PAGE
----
If one performs multiple "rounds" with only 30 to 60 seconds of rest, are they considered to be different sets or just one really big set? What about 15 seconds of rest, or 120 seconds of rest? Where does one draw the line?

The question is in regards to counting weekly sets.

What I can gather from this article is that both working sets and "stimulating repetitions" are used to define weekly volume.

So this ultimately made me curious to see if there was anything comparing the effects of different resting intervals into training.

The I found this paper by Brad Schoenfeld which suggests that resting longer periods of time between sets allowed test subjects to use higher weights and therefore achieve more volume.

10 reps × 3 sets × heavy weight with high rest produced more muscle growth than

10 reps × 3 sets × light weights

But this study completely failed to account that that shorter rest periods allow people to do more sets.

If 3 sets take 15 minutes to complete, one could do 15 sets in that exact amount of time and thus produce an immense amount of volume. Schoenfeld sadly didn't account this factor judging by the title of his paper.

I will continue to do some research in the meantime, but if anyone could find anything relevant to the question it would be appreciated.

But now the question transforms from what defines a set to "is using sets to count volume even mandatory or is counting reps a better choice?"

Because from the observation of the evolution of scientific papers about fitness one can see a shift from the old big weights=big muscle or drops sets are magical...or training more days a week= more muscle to a simple consensus that more work produces more muscle, and the results from those older papers only suggest that different methods of training allow for different amounts of work to be produced.

But I'm still looking for an efficient way to quantify work volume and how to better understand it.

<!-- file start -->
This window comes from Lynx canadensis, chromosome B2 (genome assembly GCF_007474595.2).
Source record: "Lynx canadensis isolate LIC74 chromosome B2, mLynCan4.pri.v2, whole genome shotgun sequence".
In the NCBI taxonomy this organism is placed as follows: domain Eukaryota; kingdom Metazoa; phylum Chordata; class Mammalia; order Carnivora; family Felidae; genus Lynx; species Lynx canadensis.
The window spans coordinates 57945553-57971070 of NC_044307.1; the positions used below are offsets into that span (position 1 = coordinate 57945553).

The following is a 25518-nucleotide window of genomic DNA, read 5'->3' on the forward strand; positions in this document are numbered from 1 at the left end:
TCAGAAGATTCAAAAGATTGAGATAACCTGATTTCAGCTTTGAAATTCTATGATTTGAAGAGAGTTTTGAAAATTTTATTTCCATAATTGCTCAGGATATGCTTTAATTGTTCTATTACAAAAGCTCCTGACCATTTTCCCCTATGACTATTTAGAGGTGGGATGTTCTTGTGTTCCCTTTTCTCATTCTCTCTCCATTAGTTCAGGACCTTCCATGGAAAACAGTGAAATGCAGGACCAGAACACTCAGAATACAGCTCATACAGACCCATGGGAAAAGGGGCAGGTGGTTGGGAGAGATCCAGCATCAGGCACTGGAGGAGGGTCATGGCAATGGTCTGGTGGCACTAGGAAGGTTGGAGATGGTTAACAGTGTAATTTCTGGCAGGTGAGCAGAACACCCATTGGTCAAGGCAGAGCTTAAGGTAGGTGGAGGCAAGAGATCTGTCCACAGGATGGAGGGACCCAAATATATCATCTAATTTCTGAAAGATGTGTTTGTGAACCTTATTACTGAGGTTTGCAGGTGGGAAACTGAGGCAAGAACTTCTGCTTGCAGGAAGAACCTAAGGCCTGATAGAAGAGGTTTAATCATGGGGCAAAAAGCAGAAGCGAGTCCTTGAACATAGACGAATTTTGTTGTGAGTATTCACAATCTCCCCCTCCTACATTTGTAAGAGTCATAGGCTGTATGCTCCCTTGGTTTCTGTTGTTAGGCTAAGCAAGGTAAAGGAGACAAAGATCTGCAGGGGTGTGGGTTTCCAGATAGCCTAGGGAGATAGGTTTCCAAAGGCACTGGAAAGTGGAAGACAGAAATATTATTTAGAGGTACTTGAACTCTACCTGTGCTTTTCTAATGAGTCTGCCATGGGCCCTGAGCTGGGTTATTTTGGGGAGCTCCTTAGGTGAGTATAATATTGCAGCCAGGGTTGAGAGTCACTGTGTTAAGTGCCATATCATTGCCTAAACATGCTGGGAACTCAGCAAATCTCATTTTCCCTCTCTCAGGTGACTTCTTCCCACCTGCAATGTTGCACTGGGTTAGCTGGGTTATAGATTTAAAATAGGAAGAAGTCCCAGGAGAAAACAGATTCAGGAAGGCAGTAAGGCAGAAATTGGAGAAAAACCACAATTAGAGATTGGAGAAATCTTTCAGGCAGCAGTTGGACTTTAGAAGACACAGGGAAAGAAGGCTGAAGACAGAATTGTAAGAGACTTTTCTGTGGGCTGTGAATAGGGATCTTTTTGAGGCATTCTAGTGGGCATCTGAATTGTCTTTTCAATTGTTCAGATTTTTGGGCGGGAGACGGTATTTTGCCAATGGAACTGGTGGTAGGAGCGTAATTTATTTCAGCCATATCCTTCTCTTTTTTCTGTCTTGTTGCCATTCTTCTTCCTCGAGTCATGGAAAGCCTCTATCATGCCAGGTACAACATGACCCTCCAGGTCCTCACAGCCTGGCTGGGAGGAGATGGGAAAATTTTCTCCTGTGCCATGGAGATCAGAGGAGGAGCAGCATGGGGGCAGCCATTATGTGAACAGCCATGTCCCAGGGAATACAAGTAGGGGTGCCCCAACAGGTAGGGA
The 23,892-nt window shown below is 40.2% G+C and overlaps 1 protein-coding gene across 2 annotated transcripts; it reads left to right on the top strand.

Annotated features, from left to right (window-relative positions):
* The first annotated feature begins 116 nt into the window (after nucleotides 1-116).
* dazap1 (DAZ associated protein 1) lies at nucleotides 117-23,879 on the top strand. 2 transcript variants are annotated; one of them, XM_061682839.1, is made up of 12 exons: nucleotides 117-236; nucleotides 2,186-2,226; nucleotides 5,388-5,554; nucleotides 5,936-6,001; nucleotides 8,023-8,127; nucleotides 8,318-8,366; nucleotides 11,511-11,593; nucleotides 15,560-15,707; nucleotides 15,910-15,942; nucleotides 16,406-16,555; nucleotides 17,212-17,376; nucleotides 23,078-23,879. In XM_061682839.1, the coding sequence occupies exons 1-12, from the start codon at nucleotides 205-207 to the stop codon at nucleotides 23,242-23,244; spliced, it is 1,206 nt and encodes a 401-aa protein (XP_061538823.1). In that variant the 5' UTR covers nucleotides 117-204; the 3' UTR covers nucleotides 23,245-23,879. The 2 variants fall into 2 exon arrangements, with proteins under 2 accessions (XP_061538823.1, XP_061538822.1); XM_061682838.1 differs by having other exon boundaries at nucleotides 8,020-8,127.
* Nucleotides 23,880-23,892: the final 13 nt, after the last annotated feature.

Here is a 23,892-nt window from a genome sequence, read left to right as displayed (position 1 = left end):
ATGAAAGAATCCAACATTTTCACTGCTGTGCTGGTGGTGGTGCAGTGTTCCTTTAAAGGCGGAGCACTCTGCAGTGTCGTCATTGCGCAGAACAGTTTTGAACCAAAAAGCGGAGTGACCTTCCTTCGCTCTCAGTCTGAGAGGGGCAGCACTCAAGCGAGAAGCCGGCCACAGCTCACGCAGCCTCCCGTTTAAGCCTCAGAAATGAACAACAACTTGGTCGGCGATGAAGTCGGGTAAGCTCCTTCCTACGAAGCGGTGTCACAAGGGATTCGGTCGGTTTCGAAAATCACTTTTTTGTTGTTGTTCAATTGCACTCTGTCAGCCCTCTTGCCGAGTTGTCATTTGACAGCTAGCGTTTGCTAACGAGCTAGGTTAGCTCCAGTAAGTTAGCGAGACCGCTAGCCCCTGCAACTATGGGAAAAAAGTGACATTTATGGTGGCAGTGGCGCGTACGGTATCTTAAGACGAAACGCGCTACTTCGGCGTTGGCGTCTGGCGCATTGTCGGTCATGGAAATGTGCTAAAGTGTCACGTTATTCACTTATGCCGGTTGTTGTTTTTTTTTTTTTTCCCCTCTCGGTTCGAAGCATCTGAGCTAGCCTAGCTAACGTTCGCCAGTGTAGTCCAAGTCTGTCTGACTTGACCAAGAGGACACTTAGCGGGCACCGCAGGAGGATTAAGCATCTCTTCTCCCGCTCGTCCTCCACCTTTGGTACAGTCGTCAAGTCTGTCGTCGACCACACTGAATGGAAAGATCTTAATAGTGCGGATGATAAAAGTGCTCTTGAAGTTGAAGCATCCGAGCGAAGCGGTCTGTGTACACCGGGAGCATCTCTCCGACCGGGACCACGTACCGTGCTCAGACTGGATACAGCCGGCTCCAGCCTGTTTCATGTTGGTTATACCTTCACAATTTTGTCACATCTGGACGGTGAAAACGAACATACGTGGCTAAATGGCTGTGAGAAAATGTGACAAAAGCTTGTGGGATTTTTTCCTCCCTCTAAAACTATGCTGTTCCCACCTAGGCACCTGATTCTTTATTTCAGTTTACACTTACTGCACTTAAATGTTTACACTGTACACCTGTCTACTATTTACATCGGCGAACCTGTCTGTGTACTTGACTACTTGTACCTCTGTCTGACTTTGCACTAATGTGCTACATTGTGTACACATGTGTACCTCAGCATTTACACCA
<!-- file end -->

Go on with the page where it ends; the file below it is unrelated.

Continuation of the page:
2 Answers 2


A "set" is a period of lifting which which has a starting point and a pre-defined ending point.

One example would be a fixed set liked a "10-rep set" in which you perform 10 reps and stop regardless of how you feel.

Another more open-ended example is the "As many reps as possible" or "AMRAP" set in which you perform however many reps you need until you fail.

Another common example is the "perceived effort" set in which you perform a number of reps until the reps reach a certain difficulty. For example, "perform reps until you feel you could only do two more", or "perform until you feel the reps slowing down".

Then there are more of a mix in which you do like "Perceived effort of two reps left or maximum eight reps". The point is there's an end-point.

"Volume" is the sum of all the weight you lifted in a given period. Basically it's the sum of each rep you do.

So if you do a fixed set of 10 reps at 5 lbs, that would be a total volume of 50 lbs. If you do two sets, then that's 100 lbs. total volume.

It stands to reason then that your rest periods should be long enough to allow you to do the prescribed work. If you are programmed to do 3 sets of 10, then your rest periods should be long enough where you can do 3 sets of 10. If your rest was only 10 seconds, then you may only get 10 in the first set, then 5 in the next, then 3 in the next. Your total volume would overall be lower.